Thursday, September 04, 2008

University friendships that can last forever

Hump Day
Moncton Times & Transcript
Editorial Page (pg. D6)
Wednesday, September 3, 2008

This is the first week back to class for yet another year. Throughout the land, university and school students are hitting the books again in what will be another year of homework, tests, essays and projects.

My first day of university was a mind-boggling 26 years ago. I can hardly believe it's been that long, because I remember it like it was yesterday.

I dreaded every minute of the nearly three-hour drive to my new adventure. I wouldn't know a soul there. I'd been to the city a grand total of once before, not exactly often enough to make me very comfortable with my surroundings.

I assumed that everyone there would be in the same boat that I was in, but soon came to realize that many students at my university knew each other from high school. Seeing that I had gone to French schools, my very English, very high-Anglican university in another province wasn't exactly at the top of the list for my high school classmates.

Thankfully, there were others like me whose only friend upon arriving was their own reflection in the mirror, too. It made me feel less like a freak to see others wandering around as lost as I was, wondering who to be friends with and finding their entire support network and comfort zone thrown into disarray.

I had a great bunch of friends in high school and still hang out (or at least keep in touch) with most of them today. There have been marriages, divorces, the deaths of parents and personal illnesses, but we still manage to get together often to catch up and socialize. Had I known that these would be lifelong friends, I would have allowed myself to enjoy that first day (and even my first year) of university a bit more.

My erroneous philosophy at the time was that a person could only have a finite number of great friends, and that these university folks had better not get any ideas. I already had my quota filled, thank you very much.

Of course, that was silly thinking, but when you're 18, in a foreign environment and essentially by yourself, you tend to think crazy thoughts. As I've aged, I've come to realize that there are no limits to the number of great friends that a person can have.

Eventually, I started to relax and grew close to some of my university classmates. Some really good friendships evolved over those first few weeks, as they usually do during initiation into university life.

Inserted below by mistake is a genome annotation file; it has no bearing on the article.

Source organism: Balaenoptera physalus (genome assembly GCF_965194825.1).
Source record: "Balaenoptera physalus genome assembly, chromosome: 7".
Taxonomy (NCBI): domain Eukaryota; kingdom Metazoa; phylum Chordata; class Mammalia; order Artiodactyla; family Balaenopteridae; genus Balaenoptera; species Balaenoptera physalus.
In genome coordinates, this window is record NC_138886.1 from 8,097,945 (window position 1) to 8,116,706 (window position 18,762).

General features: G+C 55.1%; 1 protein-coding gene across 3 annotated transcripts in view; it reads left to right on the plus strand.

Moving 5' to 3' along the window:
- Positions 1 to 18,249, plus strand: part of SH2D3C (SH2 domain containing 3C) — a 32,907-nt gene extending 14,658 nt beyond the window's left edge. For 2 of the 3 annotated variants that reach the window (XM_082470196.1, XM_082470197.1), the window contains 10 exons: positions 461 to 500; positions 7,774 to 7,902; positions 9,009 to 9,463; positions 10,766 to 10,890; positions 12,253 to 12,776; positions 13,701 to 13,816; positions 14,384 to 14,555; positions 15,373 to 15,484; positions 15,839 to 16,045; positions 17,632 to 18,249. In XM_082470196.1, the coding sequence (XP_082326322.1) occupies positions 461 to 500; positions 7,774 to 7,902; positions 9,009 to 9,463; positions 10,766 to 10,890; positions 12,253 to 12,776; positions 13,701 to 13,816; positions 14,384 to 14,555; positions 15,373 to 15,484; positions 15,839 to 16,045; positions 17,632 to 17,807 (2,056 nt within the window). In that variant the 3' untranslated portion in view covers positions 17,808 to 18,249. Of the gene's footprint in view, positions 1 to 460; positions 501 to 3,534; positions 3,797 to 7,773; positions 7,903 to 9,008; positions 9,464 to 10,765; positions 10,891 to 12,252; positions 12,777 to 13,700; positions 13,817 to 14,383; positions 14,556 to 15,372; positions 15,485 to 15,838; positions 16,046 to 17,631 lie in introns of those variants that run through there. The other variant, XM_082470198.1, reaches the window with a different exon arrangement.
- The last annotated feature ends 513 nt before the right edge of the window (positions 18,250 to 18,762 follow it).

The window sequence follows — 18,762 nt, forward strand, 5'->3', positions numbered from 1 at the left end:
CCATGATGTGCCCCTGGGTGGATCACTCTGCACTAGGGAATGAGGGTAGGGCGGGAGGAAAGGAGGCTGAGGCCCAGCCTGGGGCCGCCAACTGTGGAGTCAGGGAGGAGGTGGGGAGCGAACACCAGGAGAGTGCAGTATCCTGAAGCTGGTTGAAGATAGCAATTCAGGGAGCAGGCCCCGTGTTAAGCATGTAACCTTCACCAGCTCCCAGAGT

Of course, there are always a few bumps in the road when thrust into such an alien environment. The "nice" person you started to hang out with turns out to be completely psychotic. And that angelic-looking person who initially seemed like they could work part-time as Jesus's personal Bible editor turns out to be a druggie with an addiction so intense that they could put any Colombian drug lord to shame.

During my first week of university, I found myself drinking rum in some guy's room. As the conversation went on, I quickly discovered that this was far from someone who I'd normally associate with, but how was I to know before? I hate rum. I can barely swallow it without gagging. I can't even smell rum extract used in cooking without my throat closing up. I don't think I ever spoke to him again throughout my four years of university after those few shared drinks and a very bizarre conversation. I can't even remember what we talked about, but I remember thinking, "Get me out of here!"

By the end of the first week, I'd started to figure out who my kindred spirits were. I was a pretty basic person. I would drink beer, sure, but wasn't into drugs at all. It's just not something that's ever appealed to me. I tended to hang out with like-minded people. I naturally gravitated toward the "good-but-not-snobby" people.

I kept in touch with my high school friends through letters and telephone calls. This was before the days of e-mail, Facebook, MSN chat and cheap long distance, so communicating was slow and expensive. I wish I'd had the Internet back then. It would have made things so much easier, not to mention a lot cheaper. In those days, long distance cost a fortune, not the mere pennies that it costs today.

As the years went on, I garnered a group of really good friends. And like my high school friends, I still keep in touch with many of them today.

So here's my advice to those university and community college students who are finding themselves away from home for the first time. Stay in touch with your friends from home, but be confident enough to take advantage of your new surroundings and meet new people. In the few short days since you've arrived at university, many of you have already met your future spouse or best friend, but just don't realize it.

Have lots of fun. "Party hardy," as they say, but remember to always be safe. Don't let anyone talk you into doing anything you don't want to. The people who get the most respect at this stage of the game are those who make the responsible choices and don't run with the crowd.

Be your own person.

Partying may be tempting. But -- trust me -- there will be many, many parties during your university life. Missing one (or two, or three) may feel like the end of the world, but there's always another one around the corner. Don't neglect your studies for which you are paying dearly, financially speaking.

And that person next to you in class? Be nice! You may marry them one day.

2 comments:

Henge Team said...

I remember a wiseman once enthusiastically procliam "20 years from now - you won't remember your studies ...you'll remember your buddies!"

Life long connections truly is the gift of one's time in university.

Brian Cormier said...

Oh wise one, you need to put that up on YouTube. I missed that speech. :)